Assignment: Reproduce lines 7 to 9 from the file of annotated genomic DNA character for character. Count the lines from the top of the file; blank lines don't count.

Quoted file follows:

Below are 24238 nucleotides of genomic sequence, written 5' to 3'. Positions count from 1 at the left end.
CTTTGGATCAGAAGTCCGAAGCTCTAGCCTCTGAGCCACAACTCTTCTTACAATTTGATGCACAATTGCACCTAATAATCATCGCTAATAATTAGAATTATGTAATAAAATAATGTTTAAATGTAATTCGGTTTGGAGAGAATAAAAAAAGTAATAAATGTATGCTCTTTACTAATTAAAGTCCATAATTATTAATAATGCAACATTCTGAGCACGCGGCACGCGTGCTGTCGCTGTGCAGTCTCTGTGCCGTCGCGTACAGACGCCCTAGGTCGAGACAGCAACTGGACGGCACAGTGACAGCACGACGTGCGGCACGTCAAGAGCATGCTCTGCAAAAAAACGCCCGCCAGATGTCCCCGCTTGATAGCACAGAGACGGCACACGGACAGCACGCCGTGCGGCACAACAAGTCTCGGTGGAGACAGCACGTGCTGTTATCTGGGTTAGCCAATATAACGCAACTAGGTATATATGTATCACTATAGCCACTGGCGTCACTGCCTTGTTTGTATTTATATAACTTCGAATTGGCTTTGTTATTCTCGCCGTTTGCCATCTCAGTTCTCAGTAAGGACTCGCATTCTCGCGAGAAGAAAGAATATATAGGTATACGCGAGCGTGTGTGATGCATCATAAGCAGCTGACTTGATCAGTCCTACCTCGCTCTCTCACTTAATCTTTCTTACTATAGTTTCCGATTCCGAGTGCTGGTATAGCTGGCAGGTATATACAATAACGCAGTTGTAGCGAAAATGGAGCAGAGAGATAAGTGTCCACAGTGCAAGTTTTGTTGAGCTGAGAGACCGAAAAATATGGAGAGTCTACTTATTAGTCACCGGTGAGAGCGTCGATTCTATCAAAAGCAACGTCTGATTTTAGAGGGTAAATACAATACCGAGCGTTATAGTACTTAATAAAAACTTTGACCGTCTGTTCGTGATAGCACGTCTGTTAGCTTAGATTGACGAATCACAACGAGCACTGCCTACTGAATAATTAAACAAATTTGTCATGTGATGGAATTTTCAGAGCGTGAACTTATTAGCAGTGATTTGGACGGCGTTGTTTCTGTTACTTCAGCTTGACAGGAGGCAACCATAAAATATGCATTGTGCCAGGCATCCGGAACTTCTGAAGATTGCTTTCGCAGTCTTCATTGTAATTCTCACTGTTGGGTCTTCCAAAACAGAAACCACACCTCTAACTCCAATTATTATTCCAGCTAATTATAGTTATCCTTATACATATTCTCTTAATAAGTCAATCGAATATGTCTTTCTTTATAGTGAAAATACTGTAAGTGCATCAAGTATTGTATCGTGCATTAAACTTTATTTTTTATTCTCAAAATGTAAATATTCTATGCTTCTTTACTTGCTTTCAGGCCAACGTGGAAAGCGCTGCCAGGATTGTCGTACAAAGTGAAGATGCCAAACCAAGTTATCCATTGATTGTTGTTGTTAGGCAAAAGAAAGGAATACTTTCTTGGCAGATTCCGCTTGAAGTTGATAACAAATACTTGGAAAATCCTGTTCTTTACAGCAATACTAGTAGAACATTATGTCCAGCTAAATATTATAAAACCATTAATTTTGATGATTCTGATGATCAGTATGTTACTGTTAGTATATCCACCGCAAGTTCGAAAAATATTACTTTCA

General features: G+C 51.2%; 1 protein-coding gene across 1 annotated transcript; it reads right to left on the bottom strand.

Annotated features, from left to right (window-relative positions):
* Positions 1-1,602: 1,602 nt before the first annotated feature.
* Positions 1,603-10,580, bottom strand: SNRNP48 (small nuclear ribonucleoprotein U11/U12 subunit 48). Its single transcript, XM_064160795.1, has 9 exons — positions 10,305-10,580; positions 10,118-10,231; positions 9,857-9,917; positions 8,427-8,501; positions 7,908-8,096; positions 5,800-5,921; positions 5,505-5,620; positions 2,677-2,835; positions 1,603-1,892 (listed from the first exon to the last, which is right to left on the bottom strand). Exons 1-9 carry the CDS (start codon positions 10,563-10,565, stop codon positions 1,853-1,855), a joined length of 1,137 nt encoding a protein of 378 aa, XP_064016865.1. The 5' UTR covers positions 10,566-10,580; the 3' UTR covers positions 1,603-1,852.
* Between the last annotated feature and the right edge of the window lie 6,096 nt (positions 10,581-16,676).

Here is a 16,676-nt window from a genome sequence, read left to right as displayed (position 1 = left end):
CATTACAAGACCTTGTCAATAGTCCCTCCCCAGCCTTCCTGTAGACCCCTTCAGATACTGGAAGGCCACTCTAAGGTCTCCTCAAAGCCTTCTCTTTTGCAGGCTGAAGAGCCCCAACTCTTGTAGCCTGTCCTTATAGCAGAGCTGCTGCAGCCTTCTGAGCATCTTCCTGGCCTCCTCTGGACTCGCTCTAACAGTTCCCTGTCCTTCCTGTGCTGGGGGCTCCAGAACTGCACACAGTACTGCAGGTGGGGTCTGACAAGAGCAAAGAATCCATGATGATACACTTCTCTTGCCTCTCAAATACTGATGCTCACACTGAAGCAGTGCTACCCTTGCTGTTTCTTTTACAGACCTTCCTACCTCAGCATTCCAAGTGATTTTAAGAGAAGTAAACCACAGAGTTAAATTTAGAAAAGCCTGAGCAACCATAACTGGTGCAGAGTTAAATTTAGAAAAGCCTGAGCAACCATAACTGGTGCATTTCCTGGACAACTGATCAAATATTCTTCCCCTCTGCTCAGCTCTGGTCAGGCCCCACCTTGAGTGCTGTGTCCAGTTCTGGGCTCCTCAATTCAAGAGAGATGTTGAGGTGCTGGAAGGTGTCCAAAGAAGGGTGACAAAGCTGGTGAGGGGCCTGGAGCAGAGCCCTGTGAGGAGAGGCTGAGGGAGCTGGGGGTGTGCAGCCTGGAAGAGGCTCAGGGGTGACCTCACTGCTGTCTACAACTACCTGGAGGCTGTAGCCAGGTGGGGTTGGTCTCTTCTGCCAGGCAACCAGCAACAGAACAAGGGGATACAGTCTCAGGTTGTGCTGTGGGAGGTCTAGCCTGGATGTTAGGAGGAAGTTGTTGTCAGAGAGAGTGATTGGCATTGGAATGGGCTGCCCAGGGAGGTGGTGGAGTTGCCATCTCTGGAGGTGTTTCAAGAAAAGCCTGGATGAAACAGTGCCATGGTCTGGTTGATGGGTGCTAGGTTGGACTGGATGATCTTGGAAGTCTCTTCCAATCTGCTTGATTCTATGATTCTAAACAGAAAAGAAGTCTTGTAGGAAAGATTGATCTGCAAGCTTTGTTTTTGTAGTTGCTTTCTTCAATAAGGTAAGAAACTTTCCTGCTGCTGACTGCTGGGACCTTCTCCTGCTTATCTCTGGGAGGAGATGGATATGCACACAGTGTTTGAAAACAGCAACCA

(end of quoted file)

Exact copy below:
* Between the last annotated feature and the right edge of the window lie 6,096 nt (positions 10,581-16,676).

Here is a 16,676-nt window from a genome sequence, read left to right as displayed (position 1 = left end):
CATTACAAGACCTTGTCAATAGTCCCTCCCCAGCCTTCCTGTAGACCCCTTCAGATACTGGAAGGCCACTCTAAGGTCTCCTCAAAGCCTTCTCTTTTGCAGGCTGAAGAGCCCCAACTCTTGTAGCCTGTCCTTATAGCAGAGCTGCTGCAGCCTTCTGAGCATCTTCCTGGCCTCCTCTGGACTCGCTCTAACAGTTCCCTGTCCTTCCTGTGCTGGGGGCTCCAGAACTGCACACAGTACTGCAGGTGGGGTCTGACAAGAGCAAAGAATCCATGATGATACACTTCTCTTGCCTCTCAAATACTGATGCTCACACTGAAGCAGTGCTACCCTTGCTGTTTCTTTTACAGACCTTCCTACCTCAGCATTCCAAGTGATTTTAAGAGAAGTAAACCACAGAGTTAAATTTAGAAAAGCCTGAGCAACCATAACTGGTGCAGAGTTAAATTTAGAAAAGCCTGAGCAACCATAACTGGTGCATTTCCTGGACAACTGATCAAATATTCTTCCCCTCTGCTCAGCTCTGGTCAGGCCCCACCTTGAGTGCTGTGTCCAGTTCTGGGCTCCTCAATTCAAGAGAGATGTTGAGGTGCTGGAAGGTGTCCAAAGAAGGGTGACAAAGCTGGTGAGGGGCCTGGAGCAGAGCCCTGTGAGGAGAGGCTGAGGGAGCTGGGGGTGTGCAGCCTGGAAGAGGCTCAGGGGTGACCTCACTGCTGTCTACAACTACCTGGAGGCTGTAGCCAGGTGGGGTTGGTCTCTTCTGCCAGGCAACCAGCAACAGAACAAGGGGATACAGTCTCAGGTTGTGCTGTGGGAGGTCTAGCCTGGATGTTAGGAGGAAGTTGTTGTCAGAGAGAGTGATTGGCATTGGAATGGGCTGCCCAGGGAGGTGGTGGAGTTGCCATCTCTGGAGGTGTTTCAAGAAAAGCCTGGATGAAACAGTGCCATGGTCTGGTTGATGGGTGCTAGGTTGGACTGGATGATCTTGGAAGTCTCTTCCAATCTGCTTGATTCTATGATTCTAAACAGAAAAGAAGTCTTGTAGGAAAGATTGATCTGCAAGCTTTGTTTTTGTAGTTGCTTTCTTCAATAAGGTAAGAAACTTTCCTGCTGCTGACTGCTGGGACCTTCTCCTGCTTATCTCTGGGAGGAGATGGATATGCACACAGTGTTTGAAAACAGCAACCA